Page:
Matt Flynn did not just leave Burning Man, in fact, he just became the Seahawks starting quarterback.
The speculation can finally end. Matt Flynn will be the Seahawks quarterback next year. Flynn and the Seattle Seahawks have agreed on a three-year, $26 million contract, with $10 million guaranteed.
For the Seahawks this ends a couple-weeks long stretch of disappointment for fans hoping that the team would upgrade their quarterback position. Flynn visited Seattle, which put him ahead of Peyton Manning in the fan’s eyes, but he left Seattle and even as recently as last night there were false twitter reports that Flynn had signed in Miami.
Flynn likely takes over for Tarvaris Jackson, who has a year left on his deal, and signs a contract that isn’t nearly as lucrative as some of the previous contracts signed by former-backups. We saw Matt Schaub sign for $48 million. Matt Cassel signed for $63 million. Kevin Kolb signed for $65 million. Obviously each of those guys had a larger sample size than Flynn, but signing a short term deal with presumably less guaranteed money than the former three quarterbacks affords the Seahawks some flexibility at the position, and Flynn the opportunity to cash in one more time if he’s productive.
Flynn is a guy that John Schneider knows well, and who has functioned in an offense similar to what the Seahawks run, but perhaps isn’t completely ideal for the offense, as most of his success has come out of the shotgun in his brief time. That said, Flynn has the physical tools to succeed in the offense the Seahawks run, and is plenty mobile to sell the bootleg for the running game, which is something Peyton Manning couldn’t do. Signing Flynn, or any starting quarterback, is ultimately a pretty bold move for any front office. If Flynn doesn’t work out, chances are the tenures of John Schneider and Pete Carroll will ride on it. But signing Flynn won’t stop them from still drafting a quarterback reasonably early, and a guy like Kirk Cousins in the second round may still be a possibility, considering the talent the team has at other positions.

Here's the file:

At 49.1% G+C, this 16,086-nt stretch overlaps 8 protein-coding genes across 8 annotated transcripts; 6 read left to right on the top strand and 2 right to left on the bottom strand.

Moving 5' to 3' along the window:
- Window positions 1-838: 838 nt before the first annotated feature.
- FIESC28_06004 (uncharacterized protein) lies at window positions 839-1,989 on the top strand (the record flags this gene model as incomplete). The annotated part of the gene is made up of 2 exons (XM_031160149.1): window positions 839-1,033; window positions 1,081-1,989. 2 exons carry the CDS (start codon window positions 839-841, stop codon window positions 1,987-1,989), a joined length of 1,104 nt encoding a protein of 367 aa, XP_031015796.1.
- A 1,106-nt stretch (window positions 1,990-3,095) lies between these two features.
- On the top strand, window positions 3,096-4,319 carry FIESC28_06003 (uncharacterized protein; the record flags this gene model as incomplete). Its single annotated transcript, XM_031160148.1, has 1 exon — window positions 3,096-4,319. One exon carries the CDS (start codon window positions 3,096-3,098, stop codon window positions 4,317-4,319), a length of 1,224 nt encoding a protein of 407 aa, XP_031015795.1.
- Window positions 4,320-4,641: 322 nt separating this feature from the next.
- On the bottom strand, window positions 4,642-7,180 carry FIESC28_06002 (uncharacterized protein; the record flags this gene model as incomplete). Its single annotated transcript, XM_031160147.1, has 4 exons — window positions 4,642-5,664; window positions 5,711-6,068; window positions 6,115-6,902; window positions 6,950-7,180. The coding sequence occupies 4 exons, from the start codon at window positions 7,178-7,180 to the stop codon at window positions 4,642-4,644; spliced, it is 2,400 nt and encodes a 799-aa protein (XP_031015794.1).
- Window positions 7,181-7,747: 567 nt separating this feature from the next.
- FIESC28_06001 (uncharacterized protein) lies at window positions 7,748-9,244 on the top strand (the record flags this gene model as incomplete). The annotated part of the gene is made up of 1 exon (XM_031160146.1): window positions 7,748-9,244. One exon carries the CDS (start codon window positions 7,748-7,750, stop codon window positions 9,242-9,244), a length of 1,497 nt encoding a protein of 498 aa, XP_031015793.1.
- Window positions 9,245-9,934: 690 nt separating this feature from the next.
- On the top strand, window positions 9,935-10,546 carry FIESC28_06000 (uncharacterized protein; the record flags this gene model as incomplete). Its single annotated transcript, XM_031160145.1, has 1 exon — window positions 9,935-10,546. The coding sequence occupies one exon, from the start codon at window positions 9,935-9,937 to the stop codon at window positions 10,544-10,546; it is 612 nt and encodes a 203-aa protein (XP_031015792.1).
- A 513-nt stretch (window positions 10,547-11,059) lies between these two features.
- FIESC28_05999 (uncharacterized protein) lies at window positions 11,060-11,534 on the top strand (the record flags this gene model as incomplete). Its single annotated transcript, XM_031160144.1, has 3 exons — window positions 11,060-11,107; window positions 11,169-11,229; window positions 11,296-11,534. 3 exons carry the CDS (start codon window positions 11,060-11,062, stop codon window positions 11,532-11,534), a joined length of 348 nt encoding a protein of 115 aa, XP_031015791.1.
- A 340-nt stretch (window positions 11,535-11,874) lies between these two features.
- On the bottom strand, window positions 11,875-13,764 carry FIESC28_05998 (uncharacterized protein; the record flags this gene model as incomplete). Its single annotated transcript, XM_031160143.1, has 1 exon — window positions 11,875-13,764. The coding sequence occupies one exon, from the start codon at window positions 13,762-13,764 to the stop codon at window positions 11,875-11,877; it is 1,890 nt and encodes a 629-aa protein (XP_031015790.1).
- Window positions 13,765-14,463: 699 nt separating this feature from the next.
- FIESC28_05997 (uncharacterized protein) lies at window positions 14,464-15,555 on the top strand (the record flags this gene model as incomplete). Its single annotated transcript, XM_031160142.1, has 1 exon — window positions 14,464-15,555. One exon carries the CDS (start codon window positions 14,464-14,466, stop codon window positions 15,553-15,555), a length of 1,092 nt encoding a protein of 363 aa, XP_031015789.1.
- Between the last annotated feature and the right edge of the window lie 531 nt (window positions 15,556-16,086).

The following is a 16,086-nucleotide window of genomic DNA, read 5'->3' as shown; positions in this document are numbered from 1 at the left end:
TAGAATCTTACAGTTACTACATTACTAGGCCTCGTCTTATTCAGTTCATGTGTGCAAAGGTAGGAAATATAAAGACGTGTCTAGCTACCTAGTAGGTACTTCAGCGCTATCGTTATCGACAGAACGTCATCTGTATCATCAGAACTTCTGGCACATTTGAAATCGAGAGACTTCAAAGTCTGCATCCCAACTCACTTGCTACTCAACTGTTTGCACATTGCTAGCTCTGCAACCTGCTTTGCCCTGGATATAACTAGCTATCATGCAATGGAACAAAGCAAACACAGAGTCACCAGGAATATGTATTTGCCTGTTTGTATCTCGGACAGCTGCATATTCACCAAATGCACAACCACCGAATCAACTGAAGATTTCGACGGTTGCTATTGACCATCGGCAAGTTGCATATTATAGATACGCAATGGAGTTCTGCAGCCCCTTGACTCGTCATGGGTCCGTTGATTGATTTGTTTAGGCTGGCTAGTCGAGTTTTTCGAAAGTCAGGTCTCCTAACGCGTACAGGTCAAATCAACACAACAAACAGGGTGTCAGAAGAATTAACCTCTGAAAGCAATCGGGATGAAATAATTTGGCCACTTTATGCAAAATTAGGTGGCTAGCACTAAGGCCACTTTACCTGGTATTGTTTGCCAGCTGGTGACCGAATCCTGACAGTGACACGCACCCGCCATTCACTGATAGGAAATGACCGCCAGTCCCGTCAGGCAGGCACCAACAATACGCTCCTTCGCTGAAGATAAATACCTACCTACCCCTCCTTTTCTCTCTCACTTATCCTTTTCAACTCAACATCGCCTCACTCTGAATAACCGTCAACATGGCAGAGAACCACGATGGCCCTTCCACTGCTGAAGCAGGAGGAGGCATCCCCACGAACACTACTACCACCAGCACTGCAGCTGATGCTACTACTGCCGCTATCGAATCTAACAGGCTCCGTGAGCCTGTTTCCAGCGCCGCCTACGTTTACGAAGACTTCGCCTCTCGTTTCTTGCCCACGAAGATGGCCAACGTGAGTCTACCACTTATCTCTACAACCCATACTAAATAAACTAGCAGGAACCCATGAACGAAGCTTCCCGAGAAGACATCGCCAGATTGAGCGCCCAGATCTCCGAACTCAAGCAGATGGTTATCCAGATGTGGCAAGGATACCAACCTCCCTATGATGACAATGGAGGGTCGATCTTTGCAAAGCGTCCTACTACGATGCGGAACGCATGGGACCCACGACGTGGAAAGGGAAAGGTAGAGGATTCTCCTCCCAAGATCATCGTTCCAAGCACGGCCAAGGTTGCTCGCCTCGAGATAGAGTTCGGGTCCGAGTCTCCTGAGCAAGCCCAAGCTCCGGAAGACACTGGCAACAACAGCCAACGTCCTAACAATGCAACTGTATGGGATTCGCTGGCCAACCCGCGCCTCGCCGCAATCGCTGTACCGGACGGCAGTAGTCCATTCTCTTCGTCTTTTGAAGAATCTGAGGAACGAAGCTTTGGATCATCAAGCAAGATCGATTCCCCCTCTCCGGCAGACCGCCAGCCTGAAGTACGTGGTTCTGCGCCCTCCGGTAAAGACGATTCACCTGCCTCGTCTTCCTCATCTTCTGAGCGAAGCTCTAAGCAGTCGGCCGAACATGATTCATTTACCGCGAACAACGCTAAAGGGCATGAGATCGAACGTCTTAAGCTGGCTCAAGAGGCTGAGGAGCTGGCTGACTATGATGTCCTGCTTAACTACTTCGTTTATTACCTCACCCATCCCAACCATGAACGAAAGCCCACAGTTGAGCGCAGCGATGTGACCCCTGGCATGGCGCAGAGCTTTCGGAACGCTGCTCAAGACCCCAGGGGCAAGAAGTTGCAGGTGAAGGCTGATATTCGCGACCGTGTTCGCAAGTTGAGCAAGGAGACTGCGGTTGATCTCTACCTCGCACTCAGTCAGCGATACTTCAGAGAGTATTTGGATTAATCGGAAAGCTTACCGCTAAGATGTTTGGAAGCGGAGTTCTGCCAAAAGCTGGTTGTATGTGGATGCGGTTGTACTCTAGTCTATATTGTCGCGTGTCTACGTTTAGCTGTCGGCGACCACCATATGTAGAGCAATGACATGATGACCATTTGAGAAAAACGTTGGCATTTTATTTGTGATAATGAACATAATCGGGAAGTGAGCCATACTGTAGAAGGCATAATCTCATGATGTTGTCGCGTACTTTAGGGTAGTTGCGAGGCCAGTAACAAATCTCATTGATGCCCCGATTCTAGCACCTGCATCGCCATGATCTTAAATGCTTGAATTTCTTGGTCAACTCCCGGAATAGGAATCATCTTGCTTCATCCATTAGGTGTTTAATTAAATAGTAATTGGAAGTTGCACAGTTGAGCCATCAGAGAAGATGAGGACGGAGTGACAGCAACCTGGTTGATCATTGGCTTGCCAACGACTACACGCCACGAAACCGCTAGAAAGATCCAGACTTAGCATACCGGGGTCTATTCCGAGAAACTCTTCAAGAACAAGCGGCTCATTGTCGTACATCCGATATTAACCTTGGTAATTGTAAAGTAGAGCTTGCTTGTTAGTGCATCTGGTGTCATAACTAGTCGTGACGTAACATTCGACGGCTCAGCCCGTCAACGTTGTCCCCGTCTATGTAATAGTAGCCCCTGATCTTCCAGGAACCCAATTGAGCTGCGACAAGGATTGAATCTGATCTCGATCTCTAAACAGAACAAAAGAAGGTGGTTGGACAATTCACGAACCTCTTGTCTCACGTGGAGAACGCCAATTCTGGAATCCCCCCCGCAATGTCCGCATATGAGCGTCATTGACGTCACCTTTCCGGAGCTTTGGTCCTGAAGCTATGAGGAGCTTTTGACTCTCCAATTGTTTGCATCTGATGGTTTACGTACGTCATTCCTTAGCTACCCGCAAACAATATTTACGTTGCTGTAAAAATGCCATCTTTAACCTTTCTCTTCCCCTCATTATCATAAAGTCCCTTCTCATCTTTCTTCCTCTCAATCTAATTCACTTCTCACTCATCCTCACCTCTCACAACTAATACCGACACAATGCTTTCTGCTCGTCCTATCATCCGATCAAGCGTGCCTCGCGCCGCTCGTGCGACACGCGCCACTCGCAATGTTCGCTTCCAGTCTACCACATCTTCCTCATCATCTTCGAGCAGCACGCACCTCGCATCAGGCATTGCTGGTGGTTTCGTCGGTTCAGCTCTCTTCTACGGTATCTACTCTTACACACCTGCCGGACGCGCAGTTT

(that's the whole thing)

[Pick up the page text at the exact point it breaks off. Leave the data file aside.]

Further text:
The signing also fast-forwards the team’s need to contend, as their window is presently set at basically three years, or the length of the Flynn’s contract. That’s good for a team that relied heavily on a mid-20s runningback last year, and considering that Flynn will be approaching his Age 30 season when his contract expires, so if he is successful with the Seahawks potential five-year extension is a viable option.
Ultimately though, I think that the Seahawks overpaid for Flynn. I’ve been a big proponent for the team drafting Ryan Tannehill, who is a likely candidate to be drafted by the Dolphins now as his former coach Mike Sherman is handling the offensive coordinator duties in Miami. I don’t think that the Seahawks are totally sold on Flynn, and the team spent basically $15 million more on Flynn than they would have on Tannehill if they picked him at No. 12. (Christian Ponder was drafted 12th overall last year and signed a four-year, $10.5 million contract)
The team’s chances of making the playoffs this year have risen exponentially though. And while earlier in the day I was quoting Arab proverbs describing how Alex Smith to Seattle would help the Seahawks perhaps in his presence in their lineup, but even more in his absence from the 49ers lineup, that hope doesn’t have to end today as Smith is presently visiting Miami, and the 49ers look like a one in three shot to sign Peyton Manning at this point.
First step for Flynn though, if I’m coaching him, is to make sure he recognizes the split-end slant in his playbook, and introduce him to Mike Williams. Throw the god damn ball to Mike Williams Matt!